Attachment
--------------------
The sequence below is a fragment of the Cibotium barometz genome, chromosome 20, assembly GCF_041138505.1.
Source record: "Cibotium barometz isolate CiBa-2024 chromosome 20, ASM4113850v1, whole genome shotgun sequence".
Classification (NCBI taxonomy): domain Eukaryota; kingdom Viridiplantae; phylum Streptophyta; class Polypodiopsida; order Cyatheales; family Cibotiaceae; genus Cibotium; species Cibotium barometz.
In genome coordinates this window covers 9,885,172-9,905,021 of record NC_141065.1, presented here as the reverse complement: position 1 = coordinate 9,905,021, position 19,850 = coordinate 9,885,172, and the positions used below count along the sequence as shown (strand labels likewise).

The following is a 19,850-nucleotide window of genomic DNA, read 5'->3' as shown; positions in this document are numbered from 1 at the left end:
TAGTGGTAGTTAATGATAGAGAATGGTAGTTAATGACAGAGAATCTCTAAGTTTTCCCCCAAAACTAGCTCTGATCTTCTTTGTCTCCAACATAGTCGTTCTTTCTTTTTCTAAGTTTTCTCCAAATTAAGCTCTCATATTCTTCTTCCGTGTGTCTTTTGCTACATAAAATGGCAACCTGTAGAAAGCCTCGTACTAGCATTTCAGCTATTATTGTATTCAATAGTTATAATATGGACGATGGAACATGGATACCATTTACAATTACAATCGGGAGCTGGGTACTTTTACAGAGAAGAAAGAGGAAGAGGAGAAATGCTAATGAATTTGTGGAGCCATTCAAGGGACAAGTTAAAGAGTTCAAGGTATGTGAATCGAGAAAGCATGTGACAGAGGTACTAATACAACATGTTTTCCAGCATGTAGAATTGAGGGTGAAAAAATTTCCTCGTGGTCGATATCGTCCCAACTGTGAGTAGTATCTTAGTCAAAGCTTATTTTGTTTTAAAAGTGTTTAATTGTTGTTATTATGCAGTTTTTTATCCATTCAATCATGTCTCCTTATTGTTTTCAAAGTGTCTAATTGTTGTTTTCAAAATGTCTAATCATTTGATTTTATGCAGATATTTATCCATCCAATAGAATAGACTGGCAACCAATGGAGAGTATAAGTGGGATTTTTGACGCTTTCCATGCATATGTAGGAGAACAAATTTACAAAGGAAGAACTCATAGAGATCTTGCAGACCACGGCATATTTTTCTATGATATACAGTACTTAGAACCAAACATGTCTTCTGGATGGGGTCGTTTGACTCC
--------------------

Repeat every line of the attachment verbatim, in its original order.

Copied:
The sequence below is a fragment of the Cibotium barometz genome, chromosome 20, assembly GCF_041138505.1.
Source record: "Cibotium barometz isolate CiBa-2024 chromosome 20, ASM4113850v1, whole genome shotgun sequence".
Classification (NCBI taxonomy): domain Eukaryota; kingdom Viridiplantae; phylum Streptophyta; class Polypodiopsida; order Cyatheales; family Cibotiaceae; genus Cibotium; species Cibotium barometz.
In genome coordinates this window covers 9,885,172-9,905,021 of record NC_141065.1, presented here as the reverse complement: position 1 = coordinate 9,905,021, position 19,850 = coordinate 9,885,172, and the positions used below count along the sequence as shown (strand labels likewise).

The following is a 19,850-nucleotide window of genomic DNA, read 5'->3' as shown; positions in this document are numbered from 1 at the left end:
TAGTGGTAGTTAATGATAGAGAATGGTAGTTAATGACAGAGAATCTCTAAGTTTTCCCCCAAAACTAGCTCTGATCTTCTTTGTCTCCAACATAGTCGTTCTTTCTTTTTCTAAGTTTTCTCCAAATTAAGCTCTCATATTCTTCTTCCGTGTGTCTTTTGCTACATAAAATGGCAACCTGTAGAAAGCCTCGTACTAGCATTTCAGCTATTATTGTATTCAATAGTTATAATATGGACGATGGAACATGGATACCATTTACAATTACAATCGGGAGCTGGGTACTTTTACAGAGAAGAAAGAGGAAGAGGAGAAATGCTAATGAATTTGTGGAGCCATTCAAGGGACAAGTTAAAGAGTTCAAGGTATGTGAATCGAGAAAGCATGTGACAGAGGTACTAATACAACATGTTTTCCAGCATGTAGAATTGAGGGTGAAAAAATTTCCTCGTGGTCGATATCGTCCCAACTGTGAGTAGTATCTTAGTCAAAGCTTATTTTGTTTTAAAAGTGTTTAATTGTTGTTATTATGCAGTTTTTTATCCATTCAATCATGTCTCCTTATTGTTTTCAAAGTGTCTAATTGTTGTTTTCAAAATGTCTAATCATTTGATTTTATGCAGATATTTATCCATCCAATAGAATAGACTGGCAACCAATGGAGAGTATAAGTGGGATTTTTGACGCTTTCCATGCATATGTAGGAGAACAAATTTACAAAGGAAGAACTCATAGAGATCTTGCAGACCACGGCATATTTTTCTATGATATACAGTACTTAGAACCAAACATGTCTTCTGGATGGGGTCGTTTGACTCC